Guattari (Foucault) and experience
Wow – dense but interesting reading (for me anyway). I think that it really outlines what is at stake in thinking about experience and, as usual, what I really like about Guattari is that he’s not just finding the right terms to describe experience, but realises how much this is entwined with the question of the creation of experience. I know Guattari doesn’t talk so much about experience but it seems that everything heads in that direction. His understanding of semiotics is one tempered by actual experience. His notion of subjectivity – and rejection of a given “subject” – in that it extends both to the social and to ‘pre-verbal’ intensities – brings experience back into the question of subjectivity. And his concept of the refrain is crucial here. I have been thinking about the refrain for years (as has Lone) and I’m still only just understanding it – particular in relation to his understanding of the ongoing constitution of time(s). Again crucial to experience.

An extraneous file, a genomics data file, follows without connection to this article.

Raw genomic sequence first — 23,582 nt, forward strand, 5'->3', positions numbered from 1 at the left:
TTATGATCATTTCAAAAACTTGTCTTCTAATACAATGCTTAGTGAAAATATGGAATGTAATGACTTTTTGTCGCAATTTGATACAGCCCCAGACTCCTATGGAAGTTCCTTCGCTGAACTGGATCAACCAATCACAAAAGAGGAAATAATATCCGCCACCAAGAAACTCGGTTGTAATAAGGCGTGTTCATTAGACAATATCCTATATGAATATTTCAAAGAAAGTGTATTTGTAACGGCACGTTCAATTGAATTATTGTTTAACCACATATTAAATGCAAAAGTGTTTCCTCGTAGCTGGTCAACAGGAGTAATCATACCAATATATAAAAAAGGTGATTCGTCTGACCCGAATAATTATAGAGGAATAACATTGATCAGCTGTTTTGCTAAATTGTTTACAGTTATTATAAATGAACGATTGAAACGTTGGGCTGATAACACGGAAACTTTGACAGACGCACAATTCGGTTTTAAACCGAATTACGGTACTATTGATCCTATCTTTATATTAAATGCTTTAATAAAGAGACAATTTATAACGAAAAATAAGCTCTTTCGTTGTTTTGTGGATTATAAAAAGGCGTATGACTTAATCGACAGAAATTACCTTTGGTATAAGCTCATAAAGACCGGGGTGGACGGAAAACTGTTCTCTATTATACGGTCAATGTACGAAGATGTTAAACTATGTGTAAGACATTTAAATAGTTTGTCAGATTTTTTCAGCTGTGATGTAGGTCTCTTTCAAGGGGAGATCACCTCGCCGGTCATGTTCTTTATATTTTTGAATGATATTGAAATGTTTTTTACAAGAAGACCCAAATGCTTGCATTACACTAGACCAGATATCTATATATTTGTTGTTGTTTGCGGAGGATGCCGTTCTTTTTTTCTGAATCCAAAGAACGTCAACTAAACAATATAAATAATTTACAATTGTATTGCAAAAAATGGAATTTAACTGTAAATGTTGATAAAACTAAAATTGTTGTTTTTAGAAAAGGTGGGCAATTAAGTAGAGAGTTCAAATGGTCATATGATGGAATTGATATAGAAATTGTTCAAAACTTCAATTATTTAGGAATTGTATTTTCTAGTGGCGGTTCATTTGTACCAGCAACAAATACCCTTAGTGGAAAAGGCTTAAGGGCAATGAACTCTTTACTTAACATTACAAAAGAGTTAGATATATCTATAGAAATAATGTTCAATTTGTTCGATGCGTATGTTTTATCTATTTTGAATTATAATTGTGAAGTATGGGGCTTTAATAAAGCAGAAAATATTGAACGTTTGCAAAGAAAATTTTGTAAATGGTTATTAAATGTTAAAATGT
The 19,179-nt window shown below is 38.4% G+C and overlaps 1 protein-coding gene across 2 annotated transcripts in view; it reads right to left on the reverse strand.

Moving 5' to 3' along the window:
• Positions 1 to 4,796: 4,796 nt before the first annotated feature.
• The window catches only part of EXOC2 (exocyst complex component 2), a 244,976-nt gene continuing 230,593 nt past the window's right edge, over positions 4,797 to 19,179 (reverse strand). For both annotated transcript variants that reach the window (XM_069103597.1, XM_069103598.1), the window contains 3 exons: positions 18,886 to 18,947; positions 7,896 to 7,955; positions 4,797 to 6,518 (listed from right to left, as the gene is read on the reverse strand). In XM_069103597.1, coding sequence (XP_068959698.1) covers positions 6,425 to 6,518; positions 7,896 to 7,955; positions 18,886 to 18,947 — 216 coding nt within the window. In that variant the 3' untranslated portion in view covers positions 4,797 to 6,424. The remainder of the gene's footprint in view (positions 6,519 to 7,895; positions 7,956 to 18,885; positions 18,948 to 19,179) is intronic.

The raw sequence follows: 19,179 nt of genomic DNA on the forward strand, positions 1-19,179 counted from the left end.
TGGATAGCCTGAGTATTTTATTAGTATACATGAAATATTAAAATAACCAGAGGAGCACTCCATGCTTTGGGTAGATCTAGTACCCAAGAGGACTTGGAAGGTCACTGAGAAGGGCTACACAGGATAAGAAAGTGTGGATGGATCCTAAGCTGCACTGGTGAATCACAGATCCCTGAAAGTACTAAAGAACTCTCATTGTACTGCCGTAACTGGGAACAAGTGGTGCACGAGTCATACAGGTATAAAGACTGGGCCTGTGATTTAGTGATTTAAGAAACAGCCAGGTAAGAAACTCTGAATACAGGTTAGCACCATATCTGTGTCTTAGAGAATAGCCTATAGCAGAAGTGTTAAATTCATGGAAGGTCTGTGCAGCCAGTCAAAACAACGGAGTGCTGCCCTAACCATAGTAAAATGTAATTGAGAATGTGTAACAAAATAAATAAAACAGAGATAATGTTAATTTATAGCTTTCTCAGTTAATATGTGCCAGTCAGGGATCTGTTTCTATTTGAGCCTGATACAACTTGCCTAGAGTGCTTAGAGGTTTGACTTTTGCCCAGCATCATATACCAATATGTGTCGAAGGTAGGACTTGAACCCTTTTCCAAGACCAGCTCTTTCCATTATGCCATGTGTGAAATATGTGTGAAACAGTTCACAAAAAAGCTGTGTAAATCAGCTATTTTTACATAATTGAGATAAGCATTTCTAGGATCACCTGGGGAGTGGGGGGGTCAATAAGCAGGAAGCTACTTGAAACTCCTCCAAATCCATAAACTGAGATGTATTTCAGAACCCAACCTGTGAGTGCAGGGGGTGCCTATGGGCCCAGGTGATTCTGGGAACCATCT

So I’m looking forward to today’s discussion. I guess also that these two readings bring up so much that they might allow us to talk a little more at some stage about how we are thinking about “experience” and why – what we hope to get out of it. I’m sure it will all be somewhat “plural and polyphonic” but so much the better for that!
Lone – btw – the other day, pointed out that Guattari wrote a really good essay on Foucault, who he straightforwardly admires. With regard to the previous discussion here about Foucault and experience, Lone quoted me this -
All the themes we might call Foucauldian Existentialism converge on this pivotal point between semiotic representation and pragmatics of ‘existentialization’, and, in this way, places the micro-politics of desire alongside the micro-physics of power according to specific procedures. Each of these themes demands to be reinvented, one at a time, and case by case, in a process akin to artistic creation. Foucault’s immense contribution lies in its exploration of the fundamentally political fields of subjectification, as well as the guiding light of a micro-politics that frees us from the pseudo-universals of Freudianism or the Lacanian mathemes of the unconscious. As a result of the methods he articulated, the lessons we can derive from his intellectual and personal development, as well as from the aesthetic character of his work, Foucault has left us with a number of invaluable instruments for an analytic cartography. (Guattari Reader: 181)